The other two answers talk about homomorphisms. that is, the group has an image which is non-trivial and so the group itself is non-trivial. Another approach is to find something which your group acts on. This is what I will do here. I claim that this tells you a lot more about the group than simply investigating the homomorphisms, although the only evidence I will back this claim up with is that the field of geometric group theory exists!
Firstly, your group is going to act on a tree. It is called a free product with amalgamation, and all such groups act on trees in a non-trivial way. However, the corresponding Bass-Serre tree is not very nice, so I will tell you about a nicer tree upon which the group acts.
Consider the infinite tree where every vertex has degree two or three, and no two vertices of the same degree are incident. Equivalently, take the infinite tree where every vertex has degree three and then split every edge in the middle into two edges with a common vertex. Your group acts on this tree, as if you fix a vertex $V_x$ of valency $2$ and another $V_y$ of valency $3$ then $x$ acts by rotating the tree around $V_x$ while $y$ acts by rotating the tree around $V_y$. As $x^2$ and $y^3$ fix the tree, the group acts on the tree. As this action is non-trivial the group is non-trivial.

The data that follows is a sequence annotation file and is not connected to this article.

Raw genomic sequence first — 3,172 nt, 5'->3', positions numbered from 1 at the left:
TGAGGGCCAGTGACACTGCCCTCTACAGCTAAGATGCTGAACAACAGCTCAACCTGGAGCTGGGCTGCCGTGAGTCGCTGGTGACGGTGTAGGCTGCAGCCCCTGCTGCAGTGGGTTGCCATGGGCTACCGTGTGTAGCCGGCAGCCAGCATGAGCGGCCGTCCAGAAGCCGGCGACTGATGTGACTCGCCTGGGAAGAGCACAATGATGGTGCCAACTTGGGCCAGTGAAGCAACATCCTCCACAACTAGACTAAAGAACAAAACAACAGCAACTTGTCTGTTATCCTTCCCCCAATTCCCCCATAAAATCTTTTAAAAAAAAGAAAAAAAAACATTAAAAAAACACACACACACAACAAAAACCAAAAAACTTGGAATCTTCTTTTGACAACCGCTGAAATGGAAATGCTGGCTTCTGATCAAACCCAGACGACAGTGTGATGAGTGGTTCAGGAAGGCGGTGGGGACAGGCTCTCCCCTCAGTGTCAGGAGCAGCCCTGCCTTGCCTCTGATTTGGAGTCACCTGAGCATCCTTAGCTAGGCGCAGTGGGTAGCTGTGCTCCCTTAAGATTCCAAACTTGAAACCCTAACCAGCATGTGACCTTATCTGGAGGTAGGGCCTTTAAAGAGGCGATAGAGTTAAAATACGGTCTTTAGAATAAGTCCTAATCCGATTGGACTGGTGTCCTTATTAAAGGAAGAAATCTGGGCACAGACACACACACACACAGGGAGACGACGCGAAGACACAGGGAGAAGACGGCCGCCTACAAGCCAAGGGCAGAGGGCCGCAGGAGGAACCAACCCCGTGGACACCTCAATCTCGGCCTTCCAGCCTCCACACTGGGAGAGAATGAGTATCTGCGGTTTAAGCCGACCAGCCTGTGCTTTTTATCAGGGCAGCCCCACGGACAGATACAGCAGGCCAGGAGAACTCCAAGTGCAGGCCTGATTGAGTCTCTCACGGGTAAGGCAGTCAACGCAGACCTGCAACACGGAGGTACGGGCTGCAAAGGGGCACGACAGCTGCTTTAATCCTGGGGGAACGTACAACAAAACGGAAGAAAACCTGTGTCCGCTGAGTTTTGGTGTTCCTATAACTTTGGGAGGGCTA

EDIT: I should say that this is actually proving that the group has the free product $C_2\ast C_3$ as a homomorphic image, and the action investigates this group. However, the idea is a robust one, and can be used to investigate the whole group. But that is better done in the confines of your own room rather than on the internet - the tree is rather hideously infinite...